Projecting the Pecking Order

In the conclusion of our two-part series, Irish Illustrated writers offer both their ideal, and perhaps conversely, their projected usage of Notre Dame’s trio of running backs next fall.

Which way will he go?

As noted often this off-season, the only certainty regarding a Brian Kelly offense from year-to-year to date in South Bend is that change, either wholesale or highly relevant tweaks, will be present.

But with his offensive line the no-doubt pulse of the 2015 program, and with the loss of quarterback Everett Golson’s arm to transfer as announced Thursday, it seems prudent that the Irish will rely upon a consistent ground game to move the pigskin throughout the fall.

But questions remain:

-- Who’ll be the featured ‘back, or ‘backs?
-- How much will quarterback Malik Zaire be asked to run vs. pass?
-- And how many runners will comprise the weekly game plan?

In Part I of this two-part series published yesterday, we examined running back pecking orders of season’s past (1986-2014, which can be found here).

Today, Irish Illustrated senior editor Tim Prister, editor Pete Sampson and I offer our initial thoughts on the face and approach Irish fans will see from Kelly’s backfield next fall.

Forecasting Kelly’s handling of his backfield and running game has proven to be an exercise in futility for me most summers. (I’ve been “correct” once, perhaps 1.5 times in his five seasons – last fall and at the tail end of his initial season, 2010. You know, the successful part, but I digress…)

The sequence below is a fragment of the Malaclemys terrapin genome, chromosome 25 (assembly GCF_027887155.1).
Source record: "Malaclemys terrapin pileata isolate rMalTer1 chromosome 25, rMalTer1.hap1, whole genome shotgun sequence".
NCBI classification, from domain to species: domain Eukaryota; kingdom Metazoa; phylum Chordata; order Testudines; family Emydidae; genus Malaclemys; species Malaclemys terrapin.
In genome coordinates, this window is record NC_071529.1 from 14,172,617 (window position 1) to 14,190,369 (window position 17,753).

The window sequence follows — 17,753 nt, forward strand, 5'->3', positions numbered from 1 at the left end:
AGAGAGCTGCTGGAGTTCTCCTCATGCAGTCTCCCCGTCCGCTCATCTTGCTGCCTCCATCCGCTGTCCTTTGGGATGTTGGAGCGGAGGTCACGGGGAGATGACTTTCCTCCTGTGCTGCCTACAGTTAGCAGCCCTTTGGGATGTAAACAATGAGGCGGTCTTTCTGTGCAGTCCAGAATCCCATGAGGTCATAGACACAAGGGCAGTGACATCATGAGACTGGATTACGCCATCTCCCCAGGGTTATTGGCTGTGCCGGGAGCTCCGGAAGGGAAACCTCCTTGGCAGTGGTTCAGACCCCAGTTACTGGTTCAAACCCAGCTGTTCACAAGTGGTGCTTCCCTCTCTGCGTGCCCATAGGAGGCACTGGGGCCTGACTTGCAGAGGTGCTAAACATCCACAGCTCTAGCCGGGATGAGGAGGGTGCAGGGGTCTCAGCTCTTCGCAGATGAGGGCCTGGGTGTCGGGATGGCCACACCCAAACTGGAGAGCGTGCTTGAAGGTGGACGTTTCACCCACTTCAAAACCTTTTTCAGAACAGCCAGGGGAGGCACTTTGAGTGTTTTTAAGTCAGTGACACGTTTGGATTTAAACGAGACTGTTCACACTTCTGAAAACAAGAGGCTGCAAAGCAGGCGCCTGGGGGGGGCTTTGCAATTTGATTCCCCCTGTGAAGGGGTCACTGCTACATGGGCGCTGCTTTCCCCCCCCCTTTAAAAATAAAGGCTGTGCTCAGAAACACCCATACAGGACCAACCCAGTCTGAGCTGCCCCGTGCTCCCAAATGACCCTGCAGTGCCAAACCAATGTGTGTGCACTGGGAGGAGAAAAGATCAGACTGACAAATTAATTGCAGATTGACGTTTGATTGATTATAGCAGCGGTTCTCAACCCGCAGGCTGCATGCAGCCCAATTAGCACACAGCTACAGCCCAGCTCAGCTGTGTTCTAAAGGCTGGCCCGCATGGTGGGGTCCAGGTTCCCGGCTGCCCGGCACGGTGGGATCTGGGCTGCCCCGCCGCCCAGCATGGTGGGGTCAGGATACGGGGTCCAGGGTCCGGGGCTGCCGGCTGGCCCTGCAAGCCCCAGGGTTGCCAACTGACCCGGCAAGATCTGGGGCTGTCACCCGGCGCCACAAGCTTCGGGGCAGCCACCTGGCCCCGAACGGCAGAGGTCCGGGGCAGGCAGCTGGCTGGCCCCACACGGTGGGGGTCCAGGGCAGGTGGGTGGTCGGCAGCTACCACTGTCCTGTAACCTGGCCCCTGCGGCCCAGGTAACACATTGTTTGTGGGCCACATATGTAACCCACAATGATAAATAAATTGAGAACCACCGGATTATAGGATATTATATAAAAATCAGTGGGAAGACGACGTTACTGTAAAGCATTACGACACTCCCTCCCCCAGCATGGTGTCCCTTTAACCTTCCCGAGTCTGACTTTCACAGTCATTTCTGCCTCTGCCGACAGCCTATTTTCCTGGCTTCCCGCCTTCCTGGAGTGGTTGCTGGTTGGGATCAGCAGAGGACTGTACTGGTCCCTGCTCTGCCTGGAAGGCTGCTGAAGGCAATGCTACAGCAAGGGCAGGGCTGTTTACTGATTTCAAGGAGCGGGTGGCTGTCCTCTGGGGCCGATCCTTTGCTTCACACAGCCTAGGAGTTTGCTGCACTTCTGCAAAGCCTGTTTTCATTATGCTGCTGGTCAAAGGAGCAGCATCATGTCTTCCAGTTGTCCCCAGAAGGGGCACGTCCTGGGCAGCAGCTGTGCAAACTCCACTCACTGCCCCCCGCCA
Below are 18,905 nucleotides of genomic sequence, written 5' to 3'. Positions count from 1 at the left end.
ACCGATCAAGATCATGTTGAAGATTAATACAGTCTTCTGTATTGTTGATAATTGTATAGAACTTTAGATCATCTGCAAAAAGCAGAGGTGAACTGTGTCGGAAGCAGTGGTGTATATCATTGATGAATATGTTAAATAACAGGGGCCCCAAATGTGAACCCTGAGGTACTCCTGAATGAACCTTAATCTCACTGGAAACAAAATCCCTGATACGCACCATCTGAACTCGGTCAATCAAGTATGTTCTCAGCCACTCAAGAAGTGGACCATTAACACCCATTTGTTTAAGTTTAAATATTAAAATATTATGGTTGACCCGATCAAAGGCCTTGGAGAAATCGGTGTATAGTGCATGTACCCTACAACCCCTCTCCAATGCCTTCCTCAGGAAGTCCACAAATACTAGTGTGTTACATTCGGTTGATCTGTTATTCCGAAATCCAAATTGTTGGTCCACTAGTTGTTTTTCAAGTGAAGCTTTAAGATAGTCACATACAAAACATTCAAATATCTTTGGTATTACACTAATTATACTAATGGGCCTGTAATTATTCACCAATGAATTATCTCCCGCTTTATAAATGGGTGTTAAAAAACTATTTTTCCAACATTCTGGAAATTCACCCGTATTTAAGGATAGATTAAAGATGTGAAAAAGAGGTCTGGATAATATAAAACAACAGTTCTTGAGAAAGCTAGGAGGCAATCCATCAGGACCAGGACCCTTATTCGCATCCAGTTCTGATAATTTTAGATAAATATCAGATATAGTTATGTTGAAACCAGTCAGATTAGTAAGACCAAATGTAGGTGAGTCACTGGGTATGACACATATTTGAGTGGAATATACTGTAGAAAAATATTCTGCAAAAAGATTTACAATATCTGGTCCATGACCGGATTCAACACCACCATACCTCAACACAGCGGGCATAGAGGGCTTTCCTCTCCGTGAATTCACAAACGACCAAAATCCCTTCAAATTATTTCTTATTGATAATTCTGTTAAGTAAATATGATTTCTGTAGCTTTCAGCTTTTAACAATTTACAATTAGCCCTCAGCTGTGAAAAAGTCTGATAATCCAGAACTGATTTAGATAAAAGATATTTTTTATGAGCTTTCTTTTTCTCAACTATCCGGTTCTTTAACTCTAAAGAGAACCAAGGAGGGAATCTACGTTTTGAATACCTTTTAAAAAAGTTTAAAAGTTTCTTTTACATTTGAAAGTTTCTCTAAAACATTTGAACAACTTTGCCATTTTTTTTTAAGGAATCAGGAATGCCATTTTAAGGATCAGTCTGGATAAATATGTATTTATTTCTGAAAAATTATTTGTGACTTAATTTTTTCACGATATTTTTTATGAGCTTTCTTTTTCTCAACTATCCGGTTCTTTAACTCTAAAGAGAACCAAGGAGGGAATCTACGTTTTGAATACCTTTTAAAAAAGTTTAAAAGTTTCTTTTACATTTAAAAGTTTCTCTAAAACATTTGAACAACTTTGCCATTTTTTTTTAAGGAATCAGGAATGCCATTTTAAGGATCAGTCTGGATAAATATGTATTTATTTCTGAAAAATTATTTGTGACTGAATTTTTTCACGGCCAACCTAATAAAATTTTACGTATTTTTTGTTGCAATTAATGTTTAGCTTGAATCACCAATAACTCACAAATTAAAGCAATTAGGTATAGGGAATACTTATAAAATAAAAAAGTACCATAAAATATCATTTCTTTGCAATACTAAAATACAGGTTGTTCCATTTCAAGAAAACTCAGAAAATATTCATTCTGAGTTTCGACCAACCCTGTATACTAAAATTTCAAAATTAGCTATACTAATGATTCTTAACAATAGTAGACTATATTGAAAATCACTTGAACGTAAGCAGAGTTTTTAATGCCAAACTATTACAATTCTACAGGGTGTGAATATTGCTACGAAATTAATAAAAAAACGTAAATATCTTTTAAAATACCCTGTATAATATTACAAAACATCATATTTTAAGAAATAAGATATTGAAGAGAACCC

But 2015’s best option seems clear, that is, provided my No. 2 guy in a projected 1-2 punch answers the bell entering his junior season.

Greg Bryant’s ascent is no longer considered imminent, but it is essential, at least for the Irish to chase championship dreams through November.

Assuming Tarean Folston retains the lead role, 2015 would follow a pecking order reminiscent of the 2012 campaign with distribution similar to Theo Riddick (190 carries), Cierre Wood (114), and George Atkinson (51).

In this case, C.J. Prosise assumes the roles of both Atkinson (as a third runner) and Riddick (who caught 35 balls as a crucial cog in the passing game) while Folston does the heavy lifting behind a brutish offensive front – approximately 200 carries – with Bryant earning another 125-plus.

Though not exactly a “1A and 1B” forecast for the Floridians, it’s a job share that would aid the offense over the long haul.

Add to those totals 100-plus rushes from quarterback Malik Zaire and Notre Dame will run the ball appreciably more than it passes it in 2015 – another similarity between this fall and the 2012 season when the Irish pounded the pigskin on 506 of 894 offensive snaps.

Questions about Greg Bryant’s whereabouts have been a constant drumbeat in Brian Kelly’s press conferences the past two years. That interest has been driven by Bryant’s recruiting reputation but also by Notre Dame’s ineffectiveness on the ground. All that should change this year.